Take the metrics available from Online Marketing. This whole area of analytics is probably in the hands of the Internet Marketing department/ Agency as well as the Marketing Department. They have their own benchmarks, analytics tools, goals. Then there’s Finance. And Sales.

We need to understand what these KPIs are, how they are impacting on business decisions, and how we can streamline our own insights with theirs.

3. Small [email protected] is the key.

I want to patent the phrase – Small [email protected] – or at least say: you read it here first. 

Senior Managers are bombarded in my experience with “data” – sales figures, profitability targets, key distribution gains…..and then some.

Which of the data points are truly important? What is the real business issue we are looking to address? Managing complexity is essentially about focus and the ability to filter – concentrating on the few pieces of highly relevant intelligence. The 7-question approach outlined in Drinking from the Firehose – seems to me eminently sensible.

We also need to ask: where does the total cost of data sophistication (including resource allocation) – another A/B test for example – outweigh the potential benefits?

So: do we need to refresh our skill set with a significant Big Data education push?

I’d say we need to know enough about what various Analytic tools can offer and for what business problem without necessarily being experts. Probably we need to acquaint ourselves with some basic data-mining skill sets, understand what Google Analytics can and can’t do, explore Text Analytics and Sentiment analysis.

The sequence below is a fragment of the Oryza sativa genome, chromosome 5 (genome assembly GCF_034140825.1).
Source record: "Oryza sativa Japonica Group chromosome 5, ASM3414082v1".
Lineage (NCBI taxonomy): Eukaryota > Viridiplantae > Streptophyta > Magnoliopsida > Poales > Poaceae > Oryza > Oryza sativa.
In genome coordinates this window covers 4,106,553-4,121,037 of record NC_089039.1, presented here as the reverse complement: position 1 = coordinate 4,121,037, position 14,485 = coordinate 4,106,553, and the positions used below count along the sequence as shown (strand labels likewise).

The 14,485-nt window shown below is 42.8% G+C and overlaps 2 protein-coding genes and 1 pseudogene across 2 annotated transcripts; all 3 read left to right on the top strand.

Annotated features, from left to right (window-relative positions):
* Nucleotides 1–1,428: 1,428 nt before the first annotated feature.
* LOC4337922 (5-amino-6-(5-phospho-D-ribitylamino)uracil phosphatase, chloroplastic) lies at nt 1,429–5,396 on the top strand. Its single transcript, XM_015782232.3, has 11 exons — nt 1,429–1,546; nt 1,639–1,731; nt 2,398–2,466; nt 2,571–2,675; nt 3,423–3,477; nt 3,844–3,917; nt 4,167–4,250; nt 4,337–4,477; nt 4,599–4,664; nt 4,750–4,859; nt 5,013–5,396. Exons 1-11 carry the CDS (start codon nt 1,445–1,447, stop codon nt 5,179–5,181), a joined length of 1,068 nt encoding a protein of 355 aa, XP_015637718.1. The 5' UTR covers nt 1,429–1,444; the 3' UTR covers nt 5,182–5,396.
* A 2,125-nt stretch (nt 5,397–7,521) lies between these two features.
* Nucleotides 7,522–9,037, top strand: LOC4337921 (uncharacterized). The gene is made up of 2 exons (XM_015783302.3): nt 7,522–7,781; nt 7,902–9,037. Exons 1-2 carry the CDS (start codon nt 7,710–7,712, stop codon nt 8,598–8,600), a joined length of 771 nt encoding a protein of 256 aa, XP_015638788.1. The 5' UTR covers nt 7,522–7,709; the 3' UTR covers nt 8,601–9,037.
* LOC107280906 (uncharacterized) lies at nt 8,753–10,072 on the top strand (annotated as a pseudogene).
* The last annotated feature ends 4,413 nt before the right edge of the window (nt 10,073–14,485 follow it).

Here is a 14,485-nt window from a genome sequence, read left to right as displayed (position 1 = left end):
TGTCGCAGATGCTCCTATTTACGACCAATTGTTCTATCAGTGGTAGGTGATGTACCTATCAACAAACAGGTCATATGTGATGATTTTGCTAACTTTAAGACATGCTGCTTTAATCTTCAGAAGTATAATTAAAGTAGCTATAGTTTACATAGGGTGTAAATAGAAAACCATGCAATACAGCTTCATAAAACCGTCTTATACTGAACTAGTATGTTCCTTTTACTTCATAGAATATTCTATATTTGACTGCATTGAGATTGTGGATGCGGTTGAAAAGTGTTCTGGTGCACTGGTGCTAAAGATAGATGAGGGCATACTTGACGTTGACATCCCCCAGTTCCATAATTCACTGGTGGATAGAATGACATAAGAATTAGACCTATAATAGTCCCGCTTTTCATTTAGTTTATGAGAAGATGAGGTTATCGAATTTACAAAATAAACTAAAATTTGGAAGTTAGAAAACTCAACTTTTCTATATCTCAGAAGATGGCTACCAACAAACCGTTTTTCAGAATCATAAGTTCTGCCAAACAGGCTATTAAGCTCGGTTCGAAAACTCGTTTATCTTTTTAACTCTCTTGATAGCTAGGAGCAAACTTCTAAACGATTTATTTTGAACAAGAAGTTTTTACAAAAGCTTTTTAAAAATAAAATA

But learn SQL? Or want to impress someone that you know the ins and outs of Hadoop….well, I guess that’s each individual’s choice, but I’d argue that as Researchers we’d perhaps wish to avoid hardening an egg-head image.

Market Research adds value and creates impact by concentrating on the questions “So what?” “What Next?”. That’s the Marketing Mindset, and if Big Data Insights help, fine.

However, context, culture and psychology are essential in my view in the understanding of any situation or piece of transactional, behavioral or text data – associations or patterns are just part of the jigsaw puzzle.

Curious, as ever, as to others’ views.

Please share...

11 responses to “Does Big Data Need To Become Small Data?